Could simulated emergency procedures practised in a static environment improve the clinical performance of a Critical Care Air Support Team (CCAST)? A literature review

Di Lamb
Intensive & Critical Care Nursing: the Official Journal of the British Association of Critical Care Nurses 2007, 23 (1): 33-42

OBJECTIVE: The Royal Air Force Critical Care Air Support Teams (CCASTs) have a philosophy to undertake transfers of critically ill patients from anywhere in the world back to a UK medical facility in a stable or improved clinical condition. The training they receive is primarily taught by traditional didactic methods, with no standardisation of education between teams that are expected to deliver care to the same standard. Notwithstanding there being no current compromise to patient care during air transfer, it was important to consider the benefits of an alternative experiential teaching modality. Experiential learning utilised in the static environment could potentially improve the current CCAST training curriculum and, therefore, improve clinical performance during air transfer.

METHOD: In the absence of primary research evidence investigating beneficial teaching modalities for medical flight crews, a review of recent literature was undertaken to observe any potential relevance to the aeromedical specialty. This critical review examined recent quantitative research on various modalities of experiential learning and their influence on the critical thinking, higher cognitive and psychomotor skill acquisition by healthcare professionals in a static hospital environment. The main databases were interrogated using the following inclusion criteria: patient simulation, clinical competence, aeromedical, education, computer simulation, critical thinking and problem-based learning. The number of articles obtained was 13; these were coded on methodological strength to reduce the potential for inclusion bias. Nine studies were finally selected for review.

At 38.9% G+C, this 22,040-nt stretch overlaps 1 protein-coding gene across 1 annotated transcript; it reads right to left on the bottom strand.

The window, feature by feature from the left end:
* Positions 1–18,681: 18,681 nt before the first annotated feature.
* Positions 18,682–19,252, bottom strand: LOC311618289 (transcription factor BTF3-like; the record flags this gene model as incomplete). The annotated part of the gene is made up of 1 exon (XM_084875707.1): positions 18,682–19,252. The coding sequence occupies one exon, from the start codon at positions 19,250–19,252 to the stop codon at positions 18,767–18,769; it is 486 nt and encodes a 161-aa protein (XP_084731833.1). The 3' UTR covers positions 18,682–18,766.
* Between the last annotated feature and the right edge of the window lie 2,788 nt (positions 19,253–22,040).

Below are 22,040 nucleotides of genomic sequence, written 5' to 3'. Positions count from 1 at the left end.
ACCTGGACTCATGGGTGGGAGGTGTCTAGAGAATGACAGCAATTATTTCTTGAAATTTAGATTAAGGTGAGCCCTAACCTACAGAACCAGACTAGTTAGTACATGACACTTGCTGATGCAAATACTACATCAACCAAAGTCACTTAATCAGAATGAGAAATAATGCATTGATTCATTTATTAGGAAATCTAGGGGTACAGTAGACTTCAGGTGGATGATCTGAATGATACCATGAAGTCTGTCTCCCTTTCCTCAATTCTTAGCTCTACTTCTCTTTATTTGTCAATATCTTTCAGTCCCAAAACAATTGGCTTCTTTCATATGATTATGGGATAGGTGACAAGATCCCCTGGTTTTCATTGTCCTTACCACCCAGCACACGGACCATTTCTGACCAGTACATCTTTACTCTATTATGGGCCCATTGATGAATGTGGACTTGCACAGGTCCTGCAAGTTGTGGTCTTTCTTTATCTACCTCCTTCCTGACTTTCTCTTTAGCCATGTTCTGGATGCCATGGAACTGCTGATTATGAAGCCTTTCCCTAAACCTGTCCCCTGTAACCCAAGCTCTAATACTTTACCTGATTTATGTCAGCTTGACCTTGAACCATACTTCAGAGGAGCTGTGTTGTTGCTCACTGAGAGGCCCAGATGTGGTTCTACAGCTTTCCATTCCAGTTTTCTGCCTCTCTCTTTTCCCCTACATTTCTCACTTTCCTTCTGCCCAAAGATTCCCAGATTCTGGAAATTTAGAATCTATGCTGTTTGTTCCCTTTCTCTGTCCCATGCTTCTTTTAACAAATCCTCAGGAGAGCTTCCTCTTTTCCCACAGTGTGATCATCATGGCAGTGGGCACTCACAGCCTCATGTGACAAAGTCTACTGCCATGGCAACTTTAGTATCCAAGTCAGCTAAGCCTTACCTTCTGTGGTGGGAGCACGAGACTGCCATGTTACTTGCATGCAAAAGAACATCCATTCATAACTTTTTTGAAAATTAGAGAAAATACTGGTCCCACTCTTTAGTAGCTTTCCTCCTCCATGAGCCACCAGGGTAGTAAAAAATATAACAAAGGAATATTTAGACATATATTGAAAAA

RESULTS: Many small studies have been undertaken, primarily observing benefits of experiential learning to medical students and doctors. No studies show conclusively that simulated learning improves patient outcome, but the body of evidence suggests human patient simulators to be advantageous over other modalities because of their realistic recreation of critical events. They have proven to be at least as effective as traditional teaching by didactic methods.

CONCLUSION: For CCASTs to have a standardised training curriculum, they should undertake real-time missions in a flight simulator, supported by a human patient simulator programmed to respond to the physiological changes associated with altitude. Real scenarios could then be practised, on demand, in a safe environment as an augmentation to the current training programme. Consequently, those acquired skills could then be carried out with improved proficiency during real missions with a concomitant potential for improvement in the standard of patient care.

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